Beginning about 15 seconds before 14:43 that afternoon, an unusually large delay began building in the NYSE quote for a certain group of stocks (based on alpha, see this chart). We think a process at the NYSE which transmits quotes to the SIP for this group of stocks became overloaded and began queuing data, which resulted in older NYSE quotes getting mixed in with fresh quotes from other exchanges. That in turn caused the SIP to transmit crossed (inverted) quotes in the consolidated feed. A crossed quote has a bid price higher than the ask price. For stocks that were falling in price (the majority of them), the consolidated feed combined the slower (and therefore higher priced) bid from the NYSE with the faster (and lower priced) ask from other exchanges (charts). Software used by key internalizers would most certainly be sensitive to prices in the consolidated feed, because those prices are used in executing customer orders. Therefore when it detected an unusually large crossed quote in a symbol, it stopped matching orders for that symbol, and instead, routed those orders to an exchange or other venue. At the very time, and in the very symbols experiencing heavy loads.

Therefore, we would expect to see a reduction in sub-penny trade volume in stocks when there was a crossed quote, and no noticeable reduction in stocks with normal quotes. Fortunately for our experiment, the NYSE had just upgraded the servers used for about half of the listed symbols, leaving the other half on older (and slower equipment). This gives us abundance of data to test our hypothesis.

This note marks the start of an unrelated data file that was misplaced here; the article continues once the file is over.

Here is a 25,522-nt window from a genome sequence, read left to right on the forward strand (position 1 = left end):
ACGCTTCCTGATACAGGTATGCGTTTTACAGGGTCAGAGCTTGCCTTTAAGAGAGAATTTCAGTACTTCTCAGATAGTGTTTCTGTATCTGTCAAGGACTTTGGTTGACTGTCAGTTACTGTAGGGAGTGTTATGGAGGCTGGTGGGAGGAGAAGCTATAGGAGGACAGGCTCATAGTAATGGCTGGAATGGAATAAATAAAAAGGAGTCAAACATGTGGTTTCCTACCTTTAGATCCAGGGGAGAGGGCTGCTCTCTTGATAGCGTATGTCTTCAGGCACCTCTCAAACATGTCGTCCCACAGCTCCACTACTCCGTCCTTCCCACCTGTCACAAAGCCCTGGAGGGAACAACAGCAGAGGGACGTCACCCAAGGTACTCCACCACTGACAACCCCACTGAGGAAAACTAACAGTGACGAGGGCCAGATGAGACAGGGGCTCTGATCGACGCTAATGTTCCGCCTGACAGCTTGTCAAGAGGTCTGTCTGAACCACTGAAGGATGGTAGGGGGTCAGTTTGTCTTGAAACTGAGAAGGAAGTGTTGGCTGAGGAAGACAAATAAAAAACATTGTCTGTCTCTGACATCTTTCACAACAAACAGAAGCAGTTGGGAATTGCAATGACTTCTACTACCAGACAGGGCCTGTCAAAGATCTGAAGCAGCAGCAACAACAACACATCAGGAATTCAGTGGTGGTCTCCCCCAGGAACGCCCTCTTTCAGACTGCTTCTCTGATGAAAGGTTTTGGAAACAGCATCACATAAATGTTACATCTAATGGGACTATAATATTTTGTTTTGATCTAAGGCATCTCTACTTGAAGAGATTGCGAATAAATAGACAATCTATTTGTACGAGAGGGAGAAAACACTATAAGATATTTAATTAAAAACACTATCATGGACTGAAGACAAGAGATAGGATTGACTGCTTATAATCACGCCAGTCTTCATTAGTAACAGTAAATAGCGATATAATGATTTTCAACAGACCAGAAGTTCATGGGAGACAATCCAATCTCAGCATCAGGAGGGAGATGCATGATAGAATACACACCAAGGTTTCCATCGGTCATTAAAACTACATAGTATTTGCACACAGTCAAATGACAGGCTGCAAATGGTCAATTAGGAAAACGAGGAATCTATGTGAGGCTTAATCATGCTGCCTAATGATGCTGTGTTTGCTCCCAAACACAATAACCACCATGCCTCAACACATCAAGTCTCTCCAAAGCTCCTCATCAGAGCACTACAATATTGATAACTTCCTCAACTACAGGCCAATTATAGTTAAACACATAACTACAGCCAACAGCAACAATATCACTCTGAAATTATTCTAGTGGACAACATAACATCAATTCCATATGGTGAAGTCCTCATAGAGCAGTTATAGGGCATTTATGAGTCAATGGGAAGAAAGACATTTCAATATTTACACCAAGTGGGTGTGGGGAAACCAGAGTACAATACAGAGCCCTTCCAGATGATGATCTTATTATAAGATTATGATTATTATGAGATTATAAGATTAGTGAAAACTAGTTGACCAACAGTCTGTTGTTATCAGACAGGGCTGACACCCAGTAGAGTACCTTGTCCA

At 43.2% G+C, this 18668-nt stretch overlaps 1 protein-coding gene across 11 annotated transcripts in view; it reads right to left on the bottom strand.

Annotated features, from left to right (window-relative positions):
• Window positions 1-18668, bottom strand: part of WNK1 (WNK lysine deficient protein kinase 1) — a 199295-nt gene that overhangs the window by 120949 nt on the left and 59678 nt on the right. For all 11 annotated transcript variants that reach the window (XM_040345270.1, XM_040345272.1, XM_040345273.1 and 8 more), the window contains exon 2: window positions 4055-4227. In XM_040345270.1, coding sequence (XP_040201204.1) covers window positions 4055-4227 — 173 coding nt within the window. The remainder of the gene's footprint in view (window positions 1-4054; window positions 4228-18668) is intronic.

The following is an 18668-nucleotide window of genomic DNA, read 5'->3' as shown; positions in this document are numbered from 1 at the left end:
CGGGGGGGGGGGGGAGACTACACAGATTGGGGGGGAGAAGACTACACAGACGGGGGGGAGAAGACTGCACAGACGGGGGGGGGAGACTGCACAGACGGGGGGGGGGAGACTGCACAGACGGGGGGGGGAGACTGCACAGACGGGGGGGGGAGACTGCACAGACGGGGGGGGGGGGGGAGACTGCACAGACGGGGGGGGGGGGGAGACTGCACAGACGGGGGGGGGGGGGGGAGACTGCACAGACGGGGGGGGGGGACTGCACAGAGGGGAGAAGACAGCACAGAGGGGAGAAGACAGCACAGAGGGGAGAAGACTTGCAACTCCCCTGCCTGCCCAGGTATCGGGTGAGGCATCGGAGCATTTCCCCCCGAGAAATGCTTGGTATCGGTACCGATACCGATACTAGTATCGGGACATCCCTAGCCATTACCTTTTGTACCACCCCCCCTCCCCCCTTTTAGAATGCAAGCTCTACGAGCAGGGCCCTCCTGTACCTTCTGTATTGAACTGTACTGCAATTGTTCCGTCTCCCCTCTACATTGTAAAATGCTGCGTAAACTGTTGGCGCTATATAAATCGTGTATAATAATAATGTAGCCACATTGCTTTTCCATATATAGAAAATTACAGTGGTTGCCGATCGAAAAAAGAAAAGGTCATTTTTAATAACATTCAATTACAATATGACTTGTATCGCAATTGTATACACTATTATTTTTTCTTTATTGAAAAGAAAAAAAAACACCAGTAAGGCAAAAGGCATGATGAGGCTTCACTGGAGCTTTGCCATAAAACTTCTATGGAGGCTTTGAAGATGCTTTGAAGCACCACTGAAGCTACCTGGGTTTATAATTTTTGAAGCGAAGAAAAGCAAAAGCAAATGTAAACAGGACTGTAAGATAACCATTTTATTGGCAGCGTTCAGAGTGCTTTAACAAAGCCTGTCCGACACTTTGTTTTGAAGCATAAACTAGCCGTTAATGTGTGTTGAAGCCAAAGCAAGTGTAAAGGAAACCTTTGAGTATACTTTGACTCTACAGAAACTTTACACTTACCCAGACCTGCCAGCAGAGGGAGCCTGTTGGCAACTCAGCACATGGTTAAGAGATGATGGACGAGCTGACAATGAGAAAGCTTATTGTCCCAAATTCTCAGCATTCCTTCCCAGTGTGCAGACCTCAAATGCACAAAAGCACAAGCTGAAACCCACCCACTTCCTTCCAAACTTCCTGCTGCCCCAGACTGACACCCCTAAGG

After looking at dozens of symbols for the time between 14:42 and when the emini was halted at 14:45:28 for 5 seconds we find that sub-penny prints only stop in a symbol when that symbol has a crossed quote. As soon at the quote returns to normal, sub-penny trades immediately return. It has nothing to do with how wild price swings are, as long as the consolidated quote is not locked or crossed, an internalizer will match it.


The following 12 charts plot the NBBO and (only) sub-penny trades in one-second intervals during the flash crash (May 6, 2010). The shaded area shows the NBBO (National Best Bid and Offer spread) and is colored gray for normal, yellow for locked (bid = ask), or red for crossed (bid > ask). The volume shown in the lower panel of each chart is the number of shares traded at sub-penny prices during that second.